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Film Marketing Tip: Great Cast Lists

By Mike Everleth ⋅ January 3, 2011

Screengrab of a cast list on IMDB

As a professional writer about film, there’s one thing that drives me nuts more than anything else: The inability to find a proper cast list for a film I’m writing about. I hate it, I hate it, I hate it! And this isn’t just about my own personal comfort. It just makes good sense for you, as a filmmaker, to have a great cast list as a proper promotional tool.

Here’s a good overall promotional tip to keep in mind: Your audience, no matter how much they love your movie, will never be as emotionally invested in it as you are. What I mean by that is even if I think your film is a masterpiece particularly because I love all the characters in it doesn’t mean I’ll remember any of their names five seconds after I’ve watched it.

Also, you know how when you read reviews of films in big time media outlets, like the New York Times or Entertainment Weekly or USA Today, how the reviewer knows all the character names, crew members, plot points, locations and other details just perfectly? You know how they do that? They cheat! When those critics go to press screenings, they get detailed handouts from PR flacks recapping all that info, so they can easily flip through to find whatever information they need.

Ok, that’s not really “cheating.” It’s good business sense on the film distributor’s part. Even if a film is going to get a bad review, the distributor is actually going to want accurate information about the film contained in that review. Any press is good press — as long as people’s names are spelled correctly.

“So what,” you might say, “the reviewer can just go look that info up on the IMDB page for the film that I created.” True, but remember that part where I said I might not remember your characters’ names? Frequently, yes I do need to go to IMDB to find out actor names, but I don’t know who I’m looking for if I don’t remember a key piece of info or if there’s no photo of your actors to jog my poor memory. Plus, on certain occasions, I go to IMDB and I have to wade through 30 names of extras and cameos to try to find the one name I want. And, usually, I can’t distinguish who’s who.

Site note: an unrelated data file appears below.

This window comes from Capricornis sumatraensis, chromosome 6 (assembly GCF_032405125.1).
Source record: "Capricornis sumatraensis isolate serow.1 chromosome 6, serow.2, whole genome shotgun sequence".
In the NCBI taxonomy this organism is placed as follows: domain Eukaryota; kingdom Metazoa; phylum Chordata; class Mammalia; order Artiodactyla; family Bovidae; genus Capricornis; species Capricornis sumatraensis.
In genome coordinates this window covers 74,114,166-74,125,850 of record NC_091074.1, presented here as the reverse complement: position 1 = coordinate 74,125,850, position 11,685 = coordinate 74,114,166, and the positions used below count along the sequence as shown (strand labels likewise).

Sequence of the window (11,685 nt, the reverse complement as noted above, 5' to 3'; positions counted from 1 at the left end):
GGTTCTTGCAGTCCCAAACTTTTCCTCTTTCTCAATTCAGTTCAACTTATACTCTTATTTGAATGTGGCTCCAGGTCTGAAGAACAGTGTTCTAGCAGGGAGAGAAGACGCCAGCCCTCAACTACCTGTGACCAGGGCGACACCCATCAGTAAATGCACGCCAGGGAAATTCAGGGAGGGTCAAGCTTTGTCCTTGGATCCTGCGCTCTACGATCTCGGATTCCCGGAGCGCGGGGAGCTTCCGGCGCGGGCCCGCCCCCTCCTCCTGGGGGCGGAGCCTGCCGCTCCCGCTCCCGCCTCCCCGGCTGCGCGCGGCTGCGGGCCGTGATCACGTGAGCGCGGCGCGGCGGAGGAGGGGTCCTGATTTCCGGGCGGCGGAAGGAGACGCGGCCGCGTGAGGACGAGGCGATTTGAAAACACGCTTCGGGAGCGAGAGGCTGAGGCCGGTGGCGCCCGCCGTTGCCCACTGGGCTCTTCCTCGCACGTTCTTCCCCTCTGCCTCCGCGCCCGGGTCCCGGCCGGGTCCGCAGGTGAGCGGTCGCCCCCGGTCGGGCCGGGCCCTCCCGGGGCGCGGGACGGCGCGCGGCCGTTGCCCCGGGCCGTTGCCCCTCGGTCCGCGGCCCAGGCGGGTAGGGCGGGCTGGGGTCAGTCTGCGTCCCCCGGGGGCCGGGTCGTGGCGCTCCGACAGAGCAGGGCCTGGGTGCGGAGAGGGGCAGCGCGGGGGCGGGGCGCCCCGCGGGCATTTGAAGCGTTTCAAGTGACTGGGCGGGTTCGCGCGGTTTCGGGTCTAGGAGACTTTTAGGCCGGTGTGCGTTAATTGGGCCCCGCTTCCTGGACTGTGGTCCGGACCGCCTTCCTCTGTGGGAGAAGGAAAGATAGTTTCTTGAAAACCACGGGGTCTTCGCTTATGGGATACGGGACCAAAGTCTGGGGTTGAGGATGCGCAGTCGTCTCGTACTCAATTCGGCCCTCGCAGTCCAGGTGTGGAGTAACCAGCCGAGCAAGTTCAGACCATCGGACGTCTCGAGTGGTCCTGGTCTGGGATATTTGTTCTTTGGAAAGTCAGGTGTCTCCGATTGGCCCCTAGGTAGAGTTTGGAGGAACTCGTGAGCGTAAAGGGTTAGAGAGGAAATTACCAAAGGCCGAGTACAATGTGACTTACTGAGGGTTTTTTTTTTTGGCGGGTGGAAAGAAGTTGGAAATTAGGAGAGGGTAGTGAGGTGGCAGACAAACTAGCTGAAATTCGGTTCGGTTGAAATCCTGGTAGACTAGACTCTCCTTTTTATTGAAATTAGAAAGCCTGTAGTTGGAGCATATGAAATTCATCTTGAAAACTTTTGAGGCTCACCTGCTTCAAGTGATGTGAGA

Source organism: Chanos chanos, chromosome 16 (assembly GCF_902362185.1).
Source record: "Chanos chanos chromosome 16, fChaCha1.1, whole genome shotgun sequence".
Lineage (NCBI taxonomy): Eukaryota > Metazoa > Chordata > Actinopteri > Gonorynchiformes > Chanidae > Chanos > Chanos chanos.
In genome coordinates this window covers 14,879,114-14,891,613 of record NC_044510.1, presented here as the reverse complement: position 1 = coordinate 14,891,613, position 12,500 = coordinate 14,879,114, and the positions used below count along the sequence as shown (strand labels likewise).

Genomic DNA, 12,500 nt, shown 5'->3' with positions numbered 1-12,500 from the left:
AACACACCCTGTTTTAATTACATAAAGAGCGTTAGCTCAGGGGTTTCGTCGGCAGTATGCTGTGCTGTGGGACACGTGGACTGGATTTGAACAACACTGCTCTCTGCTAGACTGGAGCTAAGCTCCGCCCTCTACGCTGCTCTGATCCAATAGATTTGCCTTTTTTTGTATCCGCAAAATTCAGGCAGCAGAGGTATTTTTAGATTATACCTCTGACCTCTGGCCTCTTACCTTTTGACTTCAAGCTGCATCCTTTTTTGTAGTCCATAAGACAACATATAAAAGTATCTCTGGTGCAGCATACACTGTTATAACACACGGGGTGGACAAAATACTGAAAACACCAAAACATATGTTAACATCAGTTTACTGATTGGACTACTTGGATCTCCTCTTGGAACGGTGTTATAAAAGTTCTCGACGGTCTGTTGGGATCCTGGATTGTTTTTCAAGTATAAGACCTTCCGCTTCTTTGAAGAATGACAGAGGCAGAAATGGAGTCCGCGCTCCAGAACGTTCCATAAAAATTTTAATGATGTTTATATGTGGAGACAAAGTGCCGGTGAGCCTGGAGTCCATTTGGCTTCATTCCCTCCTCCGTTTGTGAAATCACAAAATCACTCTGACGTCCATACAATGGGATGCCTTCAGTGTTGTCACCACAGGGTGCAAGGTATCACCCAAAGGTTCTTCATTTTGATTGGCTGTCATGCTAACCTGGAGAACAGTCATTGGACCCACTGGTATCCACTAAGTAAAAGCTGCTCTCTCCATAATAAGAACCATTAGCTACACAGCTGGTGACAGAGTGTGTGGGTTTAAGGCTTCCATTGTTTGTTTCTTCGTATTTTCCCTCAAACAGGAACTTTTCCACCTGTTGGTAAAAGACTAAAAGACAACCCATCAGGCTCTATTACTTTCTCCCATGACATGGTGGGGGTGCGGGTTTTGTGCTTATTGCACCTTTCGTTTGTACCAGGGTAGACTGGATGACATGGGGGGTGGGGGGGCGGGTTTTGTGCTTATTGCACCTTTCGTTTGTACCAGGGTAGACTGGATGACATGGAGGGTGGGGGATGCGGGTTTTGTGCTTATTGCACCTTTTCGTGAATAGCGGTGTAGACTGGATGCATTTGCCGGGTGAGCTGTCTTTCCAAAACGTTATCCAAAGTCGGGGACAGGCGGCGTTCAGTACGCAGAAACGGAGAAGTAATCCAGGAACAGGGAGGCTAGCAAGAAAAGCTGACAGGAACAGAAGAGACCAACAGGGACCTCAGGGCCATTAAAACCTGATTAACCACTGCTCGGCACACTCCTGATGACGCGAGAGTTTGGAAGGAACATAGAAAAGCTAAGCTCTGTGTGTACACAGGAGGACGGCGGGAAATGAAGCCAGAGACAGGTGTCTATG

Think about it: You’ve either paid someone or took the time yourself to create a promotional website for your film. So, why not make sure you have as much accurate info on that site for people who want to help you promote your film?

Ideally, your film’s website should have a great, detailed cast list that somewhat mimics the way IMDB lays out their cast lists: Actor names listed in order of their importance in the film alongside their character names and, preferably, a little, or big, picture of those actors in character so that they’re instantly recognizable.

It also makes sense to put a detailed cast list on your website to help visitors find your site in the first place. People searching the web for your actors’ names aren’t going to visit your website if you don’t bother putting on there that they’re in your film! Also, most likely, your actors are fairly unknown quantities, but don’t you want all their friends and family members coming to your website to check out their info so that you end up looking like a big-shot, professional filmmaker?

And, even if you don’t have a website, you probably have at least a Facebook page for your film. And, if you don’t: Go make one! But what you can do on your Facebook page is add a Note page as a cast list, or create a photo gallery that includes a headshot of each actor, making sure each photo is properly labeled with both their real and character names. Heck, even if you have a cast list on another website, it wouldn’t hurt to do this on Facebook anyway!

Also, it won’t hurt to make a PDF of your cast list and all other PR materials you may have. Put that on your website for downloading, or upload/create it on Google Docs, make the file public and give that link out.

There’s lots of ways to make sure your proper cast lists fall into the right hands. Even if you don’t follow all the above advice, just doing the minimum is more than likely better than doing nothing at all.

P.S.: A follow-up tip: Make sure your promotional photos are properly labeled somewhere identifying who’s in the picture and from what scene it’s taking place, e.g. Harry (John Doe) punches Smitty (Jack Somebody) in the face in the bar.